Will the 2015 Legislature End Up Being the Worst in State History?

Believe it or not, that’s open to debate.

Illustration by Jon Estrada

Illustration by Jon Estrada

Based on what has happened (and hasn’t happened) in Carson City for the past few months, the 2015 Legislature seems to be doing its best to go down as the worst in our state’s 151-year history. No previous Legislature has had to replace the speaker-designate over racist writings that his supporters either didn’t know about or didn’t care about; welcomed as a hero a U.S. citizen who ignores federal laws and fees; held a useless alternative budget hearing by a state controller who wants to cut the salaries of government workers but seeks a $13 million increase for his office budget; and let Michele Fiore anywhere near a position of power.

But does all that (and more) make this Legislature the worst? Surprisingly, it actually has plenty of competition:

In 1907 while trying to block a radical union, Goldfield’s mining bosses, led by George Wingfield, drummed up claims the town was out of control—so much so that Governor John Sparks convinced President Theodore Roosevelt to send in federal troops. When Roosevelt determined the troops weren’t necessary, he told the governor to do his own dirty work: The U.S. soldiers would exit, leaving the state to create its own police force to patrol the town. In 1908, Sparks called a special session that did just that. After that fall’s elections, the Legislature that convened in 1909 lacked one-third of the state senators and four-fifths of the Assembly from the previous group. Some legislators didn’t intend to run again, but others chose not to do so because they knew what electoral fate awaited them.

The 1927 Legislature faced a tough call. Nevada’s treasurer and controller embezzled more than $500,000 in state funds, invested it in an oil company and lost the money. Wingfield (yes, him again) owned the bank where the funds were deposited—illegally, since no bank at the time was supposed to have that much state money in it—and had been behind the election of the two corrupt officials. Wingfield and state leaders dickered over how much of the defalcation would be his responsibility, and settled on 30 percent. So, to recoup the difference, lawmakers—essentially at Wingfield’s behest—raised taxes. Six of the state senators and more than half of the Assembly didn’t return for the next session.

In 1989, the Legislature approved pension hikes for its members. Those who served long enough would enjoy a 300 percent increase. A special session was convened to debate about rescinding the deal—a meeting that cost additional funds. Worse, legislative leaders had made clear that anyone who voted against the pension increase would have no chance of passing future legislation. One lawmaker responded that was fine, because he would be the only one still around when the next session convened. He was almost right: A quarter of the state Senate and half of the Assembly didn’t return in 1991.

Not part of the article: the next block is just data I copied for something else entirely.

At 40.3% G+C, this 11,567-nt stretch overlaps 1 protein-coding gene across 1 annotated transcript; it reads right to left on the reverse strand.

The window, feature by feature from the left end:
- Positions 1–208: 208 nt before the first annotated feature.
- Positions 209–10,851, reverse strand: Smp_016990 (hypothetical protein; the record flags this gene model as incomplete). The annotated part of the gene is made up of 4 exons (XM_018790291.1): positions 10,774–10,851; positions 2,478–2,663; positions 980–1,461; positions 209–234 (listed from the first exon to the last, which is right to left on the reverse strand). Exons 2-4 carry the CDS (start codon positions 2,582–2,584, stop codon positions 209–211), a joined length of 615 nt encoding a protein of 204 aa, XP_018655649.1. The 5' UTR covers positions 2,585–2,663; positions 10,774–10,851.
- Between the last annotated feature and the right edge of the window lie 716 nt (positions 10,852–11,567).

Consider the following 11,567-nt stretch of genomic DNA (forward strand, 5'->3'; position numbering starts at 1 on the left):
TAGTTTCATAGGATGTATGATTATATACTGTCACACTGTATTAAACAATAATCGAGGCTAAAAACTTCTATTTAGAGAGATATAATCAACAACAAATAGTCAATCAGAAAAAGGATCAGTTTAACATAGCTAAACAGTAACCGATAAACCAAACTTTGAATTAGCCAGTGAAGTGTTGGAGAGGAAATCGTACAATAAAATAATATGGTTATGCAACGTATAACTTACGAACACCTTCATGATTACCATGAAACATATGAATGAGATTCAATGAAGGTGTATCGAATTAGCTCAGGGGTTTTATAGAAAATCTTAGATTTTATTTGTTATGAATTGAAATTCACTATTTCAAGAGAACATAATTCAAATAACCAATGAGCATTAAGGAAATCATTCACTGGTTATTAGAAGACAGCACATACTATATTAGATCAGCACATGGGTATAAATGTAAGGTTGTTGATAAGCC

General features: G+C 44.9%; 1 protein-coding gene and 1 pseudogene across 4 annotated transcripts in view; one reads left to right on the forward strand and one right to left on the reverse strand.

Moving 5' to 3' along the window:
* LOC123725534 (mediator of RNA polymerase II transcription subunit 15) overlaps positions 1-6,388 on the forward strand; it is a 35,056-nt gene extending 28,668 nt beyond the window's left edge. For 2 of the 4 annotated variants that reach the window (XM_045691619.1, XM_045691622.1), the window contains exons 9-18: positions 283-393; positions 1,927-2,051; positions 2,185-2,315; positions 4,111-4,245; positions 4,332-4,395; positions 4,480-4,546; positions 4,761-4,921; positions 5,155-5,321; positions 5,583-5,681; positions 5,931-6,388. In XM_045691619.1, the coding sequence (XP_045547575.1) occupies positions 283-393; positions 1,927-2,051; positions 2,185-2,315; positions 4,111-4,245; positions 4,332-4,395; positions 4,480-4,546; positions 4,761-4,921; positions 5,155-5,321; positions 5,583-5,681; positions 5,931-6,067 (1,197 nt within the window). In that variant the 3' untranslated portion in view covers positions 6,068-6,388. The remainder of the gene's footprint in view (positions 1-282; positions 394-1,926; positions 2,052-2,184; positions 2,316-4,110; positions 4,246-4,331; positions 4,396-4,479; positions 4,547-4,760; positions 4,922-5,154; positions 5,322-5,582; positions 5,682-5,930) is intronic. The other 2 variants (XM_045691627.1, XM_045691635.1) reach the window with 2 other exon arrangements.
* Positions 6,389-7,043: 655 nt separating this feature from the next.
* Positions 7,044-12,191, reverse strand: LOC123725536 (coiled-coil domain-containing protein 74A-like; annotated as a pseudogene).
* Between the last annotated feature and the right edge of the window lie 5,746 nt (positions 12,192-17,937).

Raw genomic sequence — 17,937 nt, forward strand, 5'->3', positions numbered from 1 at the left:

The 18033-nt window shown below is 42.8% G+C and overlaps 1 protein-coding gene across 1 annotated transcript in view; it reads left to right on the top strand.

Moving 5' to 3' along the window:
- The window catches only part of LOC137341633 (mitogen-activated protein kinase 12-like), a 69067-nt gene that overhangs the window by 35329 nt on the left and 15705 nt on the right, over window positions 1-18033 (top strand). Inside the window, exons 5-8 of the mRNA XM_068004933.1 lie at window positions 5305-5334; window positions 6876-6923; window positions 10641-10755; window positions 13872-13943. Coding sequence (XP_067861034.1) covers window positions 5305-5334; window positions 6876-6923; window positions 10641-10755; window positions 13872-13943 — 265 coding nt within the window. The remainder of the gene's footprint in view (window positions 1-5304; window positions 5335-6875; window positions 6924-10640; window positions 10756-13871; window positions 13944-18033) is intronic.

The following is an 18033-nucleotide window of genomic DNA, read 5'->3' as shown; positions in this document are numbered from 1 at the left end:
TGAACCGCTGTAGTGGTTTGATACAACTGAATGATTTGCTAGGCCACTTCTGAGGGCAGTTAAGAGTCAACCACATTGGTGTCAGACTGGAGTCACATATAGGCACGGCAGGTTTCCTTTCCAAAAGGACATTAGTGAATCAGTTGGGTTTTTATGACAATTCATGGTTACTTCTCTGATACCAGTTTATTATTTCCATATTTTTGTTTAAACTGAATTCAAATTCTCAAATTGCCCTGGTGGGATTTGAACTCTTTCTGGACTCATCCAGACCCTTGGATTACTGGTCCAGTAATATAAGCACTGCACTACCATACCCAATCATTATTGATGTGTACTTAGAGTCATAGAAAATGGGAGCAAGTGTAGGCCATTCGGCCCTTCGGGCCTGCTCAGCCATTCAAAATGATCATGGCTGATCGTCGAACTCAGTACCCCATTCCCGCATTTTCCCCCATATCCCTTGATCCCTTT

Opponents of tax hikes like to point to five telling legislative sessions. After the 1981 Legislature passed a “tax shift” that cut property taxes but raised sales taxes, nearly half of the Assembly was voted out of office. Similar bloodbaths followed the 1983, 1991, 1993 and 2003 sessions, all of which were highlighted by tax increases.

But the biggest changes in the Legislature’s membership followed the 1985 session. Republicans had taken over the Assembly for the first time in 15 years and took full advantage: They approved a pay hike for government workers, but tried to exclude teachers because they supported Democrats; they passed a law to limit picketing (this Legislature has entertained similar thoughts); they generally fought much of what Governor Richard Bryan proposed; and they approved some tax hikes. In the 1986 election, the Assembly flipped from 25-17 Republican to 29-13 Democratic.

Granted, not every legislator was defeated; some simply chose to move on to greener pastures. Still, it brings to mind an admonition from longtime state archivist Guy Rocha—one that today’s Republican lawmakers might consider heeding: “There is precedent for the public remembering and for the public to punish.”

Michael Green is an associate professor of history at UNLV.